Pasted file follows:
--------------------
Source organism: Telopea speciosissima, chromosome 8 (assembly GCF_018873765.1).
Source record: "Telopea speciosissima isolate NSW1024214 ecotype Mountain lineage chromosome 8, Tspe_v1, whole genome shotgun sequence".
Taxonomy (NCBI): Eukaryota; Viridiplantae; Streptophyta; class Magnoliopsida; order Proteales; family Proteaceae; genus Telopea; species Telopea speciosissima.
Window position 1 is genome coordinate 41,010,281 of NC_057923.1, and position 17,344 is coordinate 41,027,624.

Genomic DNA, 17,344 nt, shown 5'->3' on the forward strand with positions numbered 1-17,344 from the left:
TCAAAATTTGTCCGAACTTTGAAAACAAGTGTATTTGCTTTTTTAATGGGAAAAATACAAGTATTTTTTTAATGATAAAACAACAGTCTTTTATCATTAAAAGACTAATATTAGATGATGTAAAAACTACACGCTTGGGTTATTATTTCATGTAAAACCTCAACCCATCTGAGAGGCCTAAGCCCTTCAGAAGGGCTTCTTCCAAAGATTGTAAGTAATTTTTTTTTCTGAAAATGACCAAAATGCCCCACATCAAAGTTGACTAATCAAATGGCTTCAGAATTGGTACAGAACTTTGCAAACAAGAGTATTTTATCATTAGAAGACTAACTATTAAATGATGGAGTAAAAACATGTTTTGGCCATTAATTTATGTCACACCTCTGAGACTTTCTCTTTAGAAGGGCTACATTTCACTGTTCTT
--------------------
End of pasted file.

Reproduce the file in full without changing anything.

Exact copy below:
Source organism: Telopea speciosissima, chromosome 8 (assembly GCF_018873765.1).
Source record: "Telopea speciosissima isolate NSW1024214 ecotype Mountain lineage chromosome 8, Tspe_v1, whole genome shotgun sequence".
Taxonomy (NCBI): Eukaryota; Viridiplantae; Streptophyta; class Magnoliopsida; order Proteales; family Proteaceae; genus Telopea; species Telopea speciosissima.
Window position 1 is genome coordinate 41,010,281 of NC_057923.1, and position 17,344 is coordinate 41,027,624.

Genomic DNA, 17,344 nt, shown 5'->3' on the forward strand with positions numbered 1-17,344 from the left:
TCAAAATTTGTCCGAACTTTGAAAACAAGTGTATTTGCTTTTTTAATGGGAAAAATACAAGTATTTTTTTAATGATAAAACAACAGTCTTTTATCATTAAAAGACTAATATTAGATGATGTAAAAACTACACGCTTGGGTTATTATTTCATGTAAAACCTCAACCCATCTGAGAGGCCTAAGCCCTTCAGAAGGGCTTCTTCCAAAGATTGTAAGTAATTTTTTTTTCTGAAAATGACCAAAATGCCCCACATCAAAGTTGACTAATCAAATGGCTTCAGAATTGGTACAGAACTTTGCAAACAAGAGTATTTTATCATTAGAAGACTAACTATTAAATGATGGAGTAAAAACATGTTTTGGCCATTAATTTATGTCACACCTCTGAGACTTTCTCTTTAGAAGGGCTACATTTCACTGTTCTT